Counting the Languages of the World

I wrote recently from Bosnia and Herzegovina about the curious practice of taking a unitary language and trying to find ways of representing it as several different languages for political reasons, in order that each of several ethnic groups should be able to claim a tongue of its own. I wrote on the basis of my own experience in the country rather than delving into reference books about it. But after my return I checked the classic reference work on the languages of the world: the Ethnologue.

The Ethnologue is published as a book by the Summer Institute of Linguistics, in numerous editions. The latest edition is the 16th, published in 2009 (see the entry for Ethnologue: Languages of the World). It incorporates the ISO 639-3 standard inventory of three-letter language identifiers (you are currently reading ENG, of course).

But the Ethnologue now also exists as a Web site freely available to all. You can look up languages by country. And the entry for Bosnia and Herzegovina reveals that everyone, including the ISO, is capitulating to separatist politics.

My copy of the 13th print edition (1992) covered a country then called Yugoslavia, of which the national language was Serbo-Croatian (SRC), with Chakavian, Kajkavian, Stokavian, and Torlakian dialects (the standard literary language being based on Stokavian). But the current online page listing the languages of Bosnia and Herzegovina—just a small part of the erstwhile Yugoslavia—says that it has three Slavic languages, with their own language names and ISO 639-3 designators: Bosnian (BOS, from Bosna), Croatian (HRV, from Hrvatska), and Serbian (SRP, from Srpska).

Nothing radical has changed since 1992 in the language that bears these three names. There has been no grammatical upheaval comparable to the disastrous militarized political, ethnic, and religious upheavals that have smashed Yugoslavia to bits and broken up the bits. The separateness of the putative BOS, HRV, and SRP is a purely political decision, nothing to do with linguistic science. Adding HRV and SRP allows Croatia and Serbia to have national languages of their very own, and of course the Bosniaks could not be left out.

Consulting the Ethnologue on this point reminded me of the unscientific nature of attempts to answer the apparently simple question of how many languages are spoken on this planet, and where. Linguists usually cite a a figure of around 7,000. But there is huge flexibility for those who would like to gerrymander the figure upward or downward, and science has no way to settle things.

Take the country in which I currently live and work. The United Kingdom is listed by the online Ethnologue as having 13 languages. There are two Germanic languages: English (ENG) and Scots (SCO, the language of lowland Scotland). Four autochthonous Celtic languages are claimed to be extant: Scottish Gaelic (GLA) in north-west Scotland, Irish (GLE) in Northern Ireland, and Welsh (CYM) in Wales, but also Cornish (COR) in Cornwall. Four Romany or Traveler languages are listed: Angoromani (RME), Vlax Romani (RMY), Traveller Scottish (TRL), and Welsh Romani (RMW). There is an indigenous sign language, British Sign Language (BSL). French (FRN) is on the list because the UK’s territories include the islands of Jersey, Guernsey, and Sark in the English Channel, closer to France than to England, and home to some French dialects that linger on among older inhabitants. Finally there is alleged to be Polari (PLD), to which I return briefly below.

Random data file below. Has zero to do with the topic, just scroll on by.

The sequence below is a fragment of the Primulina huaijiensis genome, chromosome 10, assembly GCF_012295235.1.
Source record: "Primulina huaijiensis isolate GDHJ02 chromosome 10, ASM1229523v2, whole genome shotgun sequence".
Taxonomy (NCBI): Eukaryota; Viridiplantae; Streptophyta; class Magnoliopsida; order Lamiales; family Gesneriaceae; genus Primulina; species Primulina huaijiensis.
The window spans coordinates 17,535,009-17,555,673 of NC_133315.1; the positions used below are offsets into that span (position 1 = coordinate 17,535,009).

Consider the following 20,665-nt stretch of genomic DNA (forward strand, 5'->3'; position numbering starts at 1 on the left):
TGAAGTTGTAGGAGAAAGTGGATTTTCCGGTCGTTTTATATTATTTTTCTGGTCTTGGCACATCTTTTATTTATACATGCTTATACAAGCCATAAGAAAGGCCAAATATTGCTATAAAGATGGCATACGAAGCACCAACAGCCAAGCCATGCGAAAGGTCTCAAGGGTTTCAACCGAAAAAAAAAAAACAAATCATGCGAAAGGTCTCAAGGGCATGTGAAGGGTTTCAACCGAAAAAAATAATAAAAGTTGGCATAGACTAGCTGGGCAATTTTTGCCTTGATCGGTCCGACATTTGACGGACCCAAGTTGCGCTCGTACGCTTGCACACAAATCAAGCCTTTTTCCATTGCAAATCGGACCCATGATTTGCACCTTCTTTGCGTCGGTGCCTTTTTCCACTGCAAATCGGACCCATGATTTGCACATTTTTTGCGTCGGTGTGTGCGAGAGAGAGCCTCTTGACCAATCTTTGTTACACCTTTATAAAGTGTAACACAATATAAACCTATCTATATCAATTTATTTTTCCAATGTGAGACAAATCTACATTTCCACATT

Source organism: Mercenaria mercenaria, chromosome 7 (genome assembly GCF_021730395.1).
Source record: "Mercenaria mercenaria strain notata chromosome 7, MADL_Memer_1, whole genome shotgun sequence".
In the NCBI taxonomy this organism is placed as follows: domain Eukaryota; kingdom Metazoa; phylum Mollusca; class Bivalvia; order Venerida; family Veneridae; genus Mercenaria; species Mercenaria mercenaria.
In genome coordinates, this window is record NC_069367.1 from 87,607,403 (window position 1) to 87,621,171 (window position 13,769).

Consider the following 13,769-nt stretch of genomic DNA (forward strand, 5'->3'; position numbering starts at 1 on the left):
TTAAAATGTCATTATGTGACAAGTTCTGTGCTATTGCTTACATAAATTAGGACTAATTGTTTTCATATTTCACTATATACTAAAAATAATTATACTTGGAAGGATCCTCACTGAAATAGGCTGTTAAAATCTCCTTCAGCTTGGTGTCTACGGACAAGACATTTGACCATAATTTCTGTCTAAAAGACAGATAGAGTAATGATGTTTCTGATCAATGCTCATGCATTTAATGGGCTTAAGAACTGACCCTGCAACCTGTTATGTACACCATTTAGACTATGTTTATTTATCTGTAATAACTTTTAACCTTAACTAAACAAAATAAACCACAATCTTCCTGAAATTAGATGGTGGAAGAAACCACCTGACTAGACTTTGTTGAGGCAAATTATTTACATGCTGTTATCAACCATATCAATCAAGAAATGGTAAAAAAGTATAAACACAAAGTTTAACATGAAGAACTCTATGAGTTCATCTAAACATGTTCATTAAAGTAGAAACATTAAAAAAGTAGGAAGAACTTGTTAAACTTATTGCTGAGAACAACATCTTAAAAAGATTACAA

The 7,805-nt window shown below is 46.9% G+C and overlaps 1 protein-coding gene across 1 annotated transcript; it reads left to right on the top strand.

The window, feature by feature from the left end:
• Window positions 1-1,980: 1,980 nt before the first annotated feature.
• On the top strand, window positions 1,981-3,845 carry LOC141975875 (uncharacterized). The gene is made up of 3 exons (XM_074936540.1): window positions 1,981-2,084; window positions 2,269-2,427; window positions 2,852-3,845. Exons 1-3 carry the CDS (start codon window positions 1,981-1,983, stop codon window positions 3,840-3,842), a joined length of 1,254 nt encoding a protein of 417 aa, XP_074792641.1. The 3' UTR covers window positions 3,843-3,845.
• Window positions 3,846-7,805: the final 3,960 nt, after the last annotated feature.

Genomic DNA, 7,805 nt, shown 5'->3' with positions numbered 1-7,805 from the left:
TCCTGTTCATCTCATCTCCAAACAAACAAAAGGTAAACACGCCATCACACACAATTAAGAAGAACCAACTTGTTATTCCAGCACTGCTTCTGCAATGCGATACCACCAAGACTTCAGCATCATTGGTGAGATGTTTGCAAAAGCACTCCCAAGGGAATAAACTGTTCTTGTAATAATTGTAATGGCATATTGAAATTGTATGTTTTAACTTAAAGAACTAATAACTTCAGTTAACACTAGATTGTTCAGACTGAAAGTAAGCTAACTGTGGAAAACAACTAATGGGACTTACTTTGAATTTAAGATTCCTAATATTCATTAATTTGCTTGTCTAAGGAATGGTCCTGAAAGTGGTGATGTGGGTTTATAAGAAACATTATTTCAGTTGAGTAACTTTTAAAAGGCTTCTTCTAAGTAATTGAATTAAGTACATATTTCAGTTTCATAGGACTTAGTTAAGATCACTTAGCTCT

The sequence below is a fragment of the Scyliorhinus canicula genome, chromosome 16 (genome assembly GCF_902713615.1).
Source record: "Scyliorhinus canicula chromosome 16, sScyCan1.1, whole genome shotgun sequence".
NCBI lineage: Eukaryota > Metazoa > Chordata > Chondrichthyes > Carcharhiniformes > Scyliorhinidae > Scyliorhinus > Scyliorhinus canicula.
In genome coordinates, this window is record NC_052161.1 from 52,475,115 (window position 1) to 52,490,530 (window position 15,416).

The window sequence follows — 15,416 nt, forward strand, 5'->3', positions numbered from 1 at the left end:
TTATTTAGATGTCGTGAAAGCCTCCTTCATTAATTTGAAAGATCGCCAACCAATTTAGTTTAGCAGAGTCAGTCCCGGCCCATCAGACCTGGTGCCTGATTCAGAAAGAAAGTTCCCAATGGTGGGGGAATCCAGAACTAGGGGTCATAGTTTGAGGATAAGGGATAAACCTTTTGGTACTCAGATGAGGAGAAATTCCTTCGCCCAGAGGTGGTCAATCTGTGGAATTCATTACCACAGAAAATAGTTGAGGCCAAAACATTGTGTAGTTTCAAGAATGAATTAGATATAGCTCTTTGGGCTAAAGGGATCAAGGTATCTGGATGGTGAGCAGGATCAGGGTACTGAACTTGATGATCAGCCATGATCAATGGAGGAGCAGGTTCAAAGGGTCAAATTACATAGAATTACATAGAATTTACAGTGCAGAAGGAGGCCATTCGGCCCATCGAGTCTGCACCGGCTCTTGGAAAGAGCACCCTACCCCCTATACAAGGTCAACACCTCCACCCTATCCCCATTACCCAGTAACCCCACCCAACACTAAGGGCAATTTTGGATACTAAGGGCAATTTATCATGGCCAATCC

Maximizers who would like to increase the number could accept all 13 of the above, perhaps differentiating English more finely (Cockney and Geordie might well differ more than BOS and HRV), and they might add that there are now millions of speakers of Gujarati, Punjabi, Urdu, Bengali, Jamaican Creole, Polish, and other languages spoken by long-settled immigrant communities including offspring born in Britain. (Mass immigration poses big methodological problems for the Ethnologue’s linguistic geography.)

On the other hand, minimizers who would like to trim the number could challenge the distinctness of English and Scots (there aren’t many grammatical differences), and likewise they could speculate that the Romani languages (little known to outsiders) might be unifiable if we understood them better.

They would certainly curl a lip at the inclusion of Cornish, which has had no true native speakers for at least a hundred years but has been the subject of small-scale revival attempts.

And they would doubtless object that Polari shouldn’t be listed as a language in its own right at all (it’s just a repertoire of English-based slang formerly used as an in-group jargon among theatrical people, circus performers, prostitutes, and gay men).

Given the many plausible proposals for revising language counts upward or downward by splitting or invention, or by lumping or elimination, I think if I were asked how many languages there are in the world today I would want to be very vague: For the UK, 10 ± 4, and for the world, 7,000 ± 2,500.

[Thanks to Nicholas Sanders for pointing out a factual error that the post contained when it was published at midnight. I corrected it a few hours later. One of the many boons of my current position at Edinburgh, along with having a large and excellent cluster of linguists as colleagues, is that when I eat breakfast it is still only 2 a.m. in Washington DC.—GKP]

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